Euphorbia esula, Leafy Spurge, (Euphorbiaceae, the Spurge Family), 3-7 dm in height, yellow-green floral rays, habitat: widely established in N. America (102, 103).
It produces seeds containing linoleic, oleic, linolenic, conjugated polythenoid acids, D-pinitol, L-inositol, and euphol (97, 238).
Galium aparine, Cleaver, Bedstraw (Rubiaceae, the Madder Family), 1-10 dm in height, white flowers, habitat: damp ground usually in shade (102, 103).
Tea made from Cleaver stems and leaves was traditionally used for nodules or lymphatic swellings, fevers, painful urination, kidney inflammation, urinary calculi, kidney stones, cystitis, and edema. It was used as a blood purifier, folk cancer remedy, and diuretic. Externally, tea was applied as wash for inflammation, infections, rashes, eczema, psoriasis, leprosy, and burns. American Indians adopted European uses to treat skin problems, including poison ivy itch and for urinary tract problems, including gonorrhea. Galium spp, contain iridoid glycosides that are laxative, anti-inflammatory, and diuretic in laboratory tests (88).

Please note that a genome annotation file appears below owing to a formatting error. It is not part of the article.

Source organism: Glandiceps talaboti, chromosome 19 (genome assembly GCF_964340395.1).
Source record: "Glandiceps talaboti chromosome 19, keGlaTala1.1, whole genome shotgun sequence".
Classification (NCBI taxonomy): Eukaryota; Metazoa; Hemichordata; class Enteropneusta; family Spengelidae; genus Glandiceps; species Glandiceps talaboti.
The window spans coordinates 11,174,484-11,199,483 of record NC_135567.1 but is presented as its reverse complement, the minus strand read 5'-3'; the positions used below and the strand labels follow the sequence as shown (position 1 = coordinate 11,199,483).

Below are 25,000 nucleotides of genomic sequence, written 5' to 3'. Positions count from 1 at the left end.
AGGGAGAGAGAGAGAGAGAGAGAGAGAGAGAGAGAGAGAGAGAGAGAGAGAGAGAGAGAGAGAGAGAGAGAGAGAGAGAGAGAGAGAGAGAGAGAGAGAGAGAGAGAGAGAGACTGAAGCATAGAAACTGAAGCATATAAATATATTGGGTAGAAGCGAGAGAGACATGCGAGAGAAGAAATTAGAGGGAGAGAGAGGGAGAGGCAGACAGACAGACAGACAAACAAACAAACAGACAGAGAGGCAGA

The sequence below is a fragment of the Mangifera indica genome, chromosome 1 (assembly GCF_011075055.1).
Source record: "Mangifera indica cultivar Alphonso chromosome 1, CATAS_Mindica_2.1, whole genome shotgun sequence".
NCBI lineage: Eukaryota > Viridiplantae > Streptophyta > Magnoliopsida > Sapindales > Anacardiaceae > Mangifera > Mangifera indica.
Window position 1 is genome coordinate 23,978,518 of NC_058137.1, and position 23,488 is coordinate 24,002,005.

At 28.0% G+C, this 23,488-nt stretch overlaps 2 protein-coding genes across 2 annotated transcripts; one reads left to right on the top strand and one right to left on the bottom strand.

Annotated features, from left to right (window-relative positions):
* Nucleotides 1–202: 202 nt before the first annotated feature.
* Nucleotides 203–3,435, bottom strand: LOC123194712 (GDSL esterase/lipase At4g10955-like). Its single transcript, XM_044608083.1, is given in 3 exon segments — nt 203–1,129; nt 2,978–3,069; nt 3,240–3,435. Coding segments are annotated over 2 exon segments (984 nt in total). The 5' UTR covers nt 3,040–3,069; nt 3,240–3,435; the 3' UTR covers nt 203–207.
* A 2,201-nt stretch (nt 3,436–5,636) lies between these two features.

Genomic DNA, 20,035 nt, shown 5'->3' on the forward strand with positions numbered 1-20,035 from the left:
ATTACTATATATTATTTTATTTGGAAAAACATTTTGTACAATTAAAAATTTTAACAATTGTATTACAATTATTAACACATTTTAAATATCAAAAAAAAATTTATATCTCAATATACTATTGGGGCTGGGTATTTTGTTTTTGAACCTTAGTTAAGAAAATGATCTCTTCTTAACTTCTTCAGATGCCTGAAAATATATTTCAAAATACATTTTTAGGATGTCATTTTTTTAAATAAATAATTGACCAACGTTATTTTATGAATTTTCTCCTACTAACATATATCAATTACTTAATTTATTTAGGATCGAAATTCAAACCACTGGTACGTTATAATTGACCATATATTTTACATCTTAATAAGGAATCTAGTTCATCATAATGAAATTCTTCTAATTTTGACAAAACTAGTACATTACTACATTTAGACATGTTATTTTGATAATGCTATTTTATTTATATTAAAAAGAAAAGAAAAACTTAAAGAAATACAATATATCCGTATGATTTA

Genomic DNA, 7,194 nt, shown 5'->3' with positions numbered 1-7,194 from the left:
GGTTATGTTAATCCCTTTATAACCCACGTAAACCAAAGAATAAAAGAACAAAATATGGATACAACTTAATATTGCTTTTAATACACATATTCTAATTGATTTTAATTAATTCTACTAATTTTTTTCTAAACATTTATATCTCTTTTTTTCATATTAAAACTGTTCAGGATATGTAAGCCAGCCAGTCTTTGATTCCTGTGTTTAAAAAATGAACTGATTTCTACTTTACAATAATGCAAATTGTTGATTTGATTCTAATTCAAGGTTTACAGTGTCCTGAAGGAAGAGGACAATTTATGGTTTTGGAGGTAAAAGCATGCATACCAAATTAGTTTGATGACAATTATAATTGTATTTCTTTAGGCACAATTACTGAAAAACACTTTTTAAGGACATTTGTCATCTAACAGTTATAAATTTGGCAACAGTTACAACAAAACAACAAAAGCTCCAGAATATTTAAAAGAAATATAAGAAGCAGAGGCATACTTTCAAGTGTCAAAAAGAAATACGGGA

Cleavers are also known to produce 2-Methylanthraquinone, C15H10O2 (97, 174).
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